There is nothing more quintessentially human than sharing a story. Before there were books or churches, there were human communities that had to figure out how to survive in a dangerous and uncertain world. Humans weren’t as fast as the antelope, as strong as the elephant, or as sharp-toothed as the lion. Their special gift and skill was the ability to care for each other and work together—to build community. And they did this through magic of language and story. 

In spite of those early childhood memories, many of us often wonder why it is that we don’t simply act rationally in order to solve our problems. It’s because any rational act is always performed in context—the unspoken, unseen story that lies behind our actions. If we have a story that tells us we are radically separate from the Earth, and from other people, and that our purpose is disembodied, individual salvation, it is rational to ignore the impact of climate change; it is rational for a society to have extreme—and growing—economic disparities; it is rational to think of our struggles as our own rather than part of the same collective struggle.

The Modern story is rooted in the emergence of colonialism and capitalism. In these systems, lines were drawn—both in maps and in the human imagination—to separate that which is valued and that which is considered a mere resource. Even other human beings could be exploited or enslaved in such a system. Forests were razed, lakes and rivers redirected and poisoned. The Protestant Reformation put an increased importance on the salvation of the individual and taught that prosperity was a sign of God’s favor: what did it matter if we destroyed the Earth if we were just trying to leave it all behind in heaven anyway? We couldn’t be blamed for exploiting workers if this was merely God’s will, a sign of our favor and their condemnation, could we? Human beings gained a great deal of wealth and advanced technologically during this period, but it came at a great cost. We lost our place in the world.

While the notion of seeing a more interconnected world may seem radical, it is actually consistent with human cultures throughout most of history. All cultures have shared stories—myths—that reveal their core assumptions and values and help place the individual in relationship to the community, including the non-human, ecological community. For millennia, small groups of humans lived in a story that allowed them to understand themselves as interrelated to their world and embedded in a web of ecological and social relationships. But things have changed.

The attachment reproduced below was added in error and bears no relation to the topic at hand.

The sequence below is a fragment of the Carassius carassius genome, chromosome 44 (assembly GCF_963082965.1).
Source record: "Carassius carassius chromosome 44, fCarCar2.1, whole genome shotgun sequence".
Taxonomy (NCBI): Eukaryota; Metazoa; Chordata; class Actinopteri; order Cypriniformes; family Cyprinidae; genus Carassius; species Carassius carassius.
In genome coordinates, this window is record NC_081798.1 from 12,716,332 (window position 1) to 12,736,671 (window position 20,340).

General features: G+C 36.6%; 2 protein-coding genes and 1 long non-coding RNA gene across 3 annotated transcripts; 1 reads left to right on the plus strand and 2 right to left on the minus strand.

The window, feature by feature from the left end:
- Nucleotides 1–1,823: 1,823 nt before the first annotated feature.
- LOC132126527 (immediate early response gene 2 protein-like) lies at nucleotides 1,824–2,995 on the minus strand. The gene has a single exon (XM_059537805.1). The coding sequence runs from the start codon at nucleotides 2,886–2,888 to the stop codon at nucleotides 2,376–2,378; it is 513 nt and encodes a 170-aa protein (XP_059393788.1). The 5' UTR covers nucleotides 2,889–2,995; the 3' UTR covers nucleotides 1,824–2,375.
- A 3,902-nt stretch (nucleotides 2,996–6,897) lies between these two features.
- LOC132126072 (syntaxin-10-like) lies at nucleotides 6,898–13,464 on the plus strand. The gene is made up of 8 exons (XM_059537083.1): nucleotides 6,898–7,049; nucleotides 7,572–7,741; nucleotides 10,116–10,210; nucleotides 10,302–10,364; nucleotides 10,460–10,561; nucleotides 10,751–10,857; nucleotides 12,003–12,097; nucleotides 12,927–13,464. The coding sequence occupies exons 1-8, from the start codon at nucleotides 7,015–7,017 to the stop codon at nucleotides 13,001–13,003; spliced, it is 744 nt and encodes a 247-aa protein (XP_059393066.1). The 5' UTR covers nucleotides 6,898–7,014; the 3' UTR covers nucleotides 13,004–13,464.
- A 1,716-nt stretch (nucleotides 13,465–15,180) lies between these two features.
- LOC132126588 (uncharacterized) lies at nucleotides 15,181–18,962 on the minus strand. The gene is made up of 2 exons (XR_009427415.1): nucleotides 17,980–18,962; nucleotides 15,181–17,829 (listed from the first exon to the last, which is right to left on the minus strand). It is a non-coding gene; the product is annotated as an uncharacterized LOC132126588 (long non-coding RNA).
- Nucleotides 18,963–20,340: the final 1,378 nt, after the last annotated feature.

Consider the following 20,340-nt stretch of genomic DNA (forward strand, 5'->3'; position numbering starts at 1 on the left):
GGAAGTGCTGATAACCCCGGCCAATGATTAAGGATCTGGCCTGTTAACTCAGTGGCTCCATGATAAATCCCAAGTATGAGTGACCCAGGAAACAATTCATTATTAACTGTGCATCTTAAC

The Cosmology of Loneliness & Education for Liberation

Cosmic loneliness is the result of a narrative that advocates for radical, absolute individualism. How did we get here? How did we end up seeing ourselves as alone rather than part of the interconnected web of life, in spite of what we know from modern science and in spite of what we have always known in the cosmologies of every traditional culture on the planet? 

I would like to use the word “education” in its broadest sense here, in that it is simply the way in which a culture conveys to its young people who they are, why they are, and where they might seek to go. In this way, our current approach to education reinforces the cosmology of loneliness through its very structure, its processes, its stories. 

To understand how this happens in the Modern classroom, it is useful to understand the metaphors of modern education—the fundamental stories and symbols through which we understand our world and upon which the structure of the classroom is based. The relationship between world and classroom is recursive: The cultural narratives that shape our world determine the shape of the classroom; in turn, the classroom’s core metaphors shape the world our children will create. I believe that our schools are based upon three metaphors that guide our civilization.

1. The Factory. 

2. The Prison. 

3. The Free Market

One will notice that with all three narratives, individuals are emphasized over relationships. Each is a deficit narrative, a story that emphasizes what the child lacks, rather than an asset narrative, emphasizing the gifts and wisdom that each child brings. At moments of crisis, we require not merely to know the stories of the culture; we require a pedagogy that re-imagines these stories. 


Years ago, I traveled around the world, across Asia overland, through north Africa and Europe, and back to Chicago. I learned many things along the way—indeed, I encountered the poverty, the polluted air and shrinking resources I refer to in this book—but perhaps more than anything I learned the reality of the singularity of this planet, an island from which we cannot escape. Choices made by wealthy countries on one side of the planet were determining the lives of poor children on the other. We are stuck with each other, in this immense planet we cannot escape.

The stories young people have about themselves are often their biggest impediment. For example, young people who dropped out of school or got arrested are always taught that this was simply because of their “poor choices”. And surely there is some truth to that. But only in a worldview that isolates the individual as radically as ours could we reach the conclusion that anyone’s life was only the product of personal choice. We are interconnected; our stories are woven together. When an adolescent gets in trouble, the story is far more complex than individual choice. The individual is a web of relationships. A young person who drops out of school didn’t choose an inequitable society, a dysfunctional family, or a failing school system.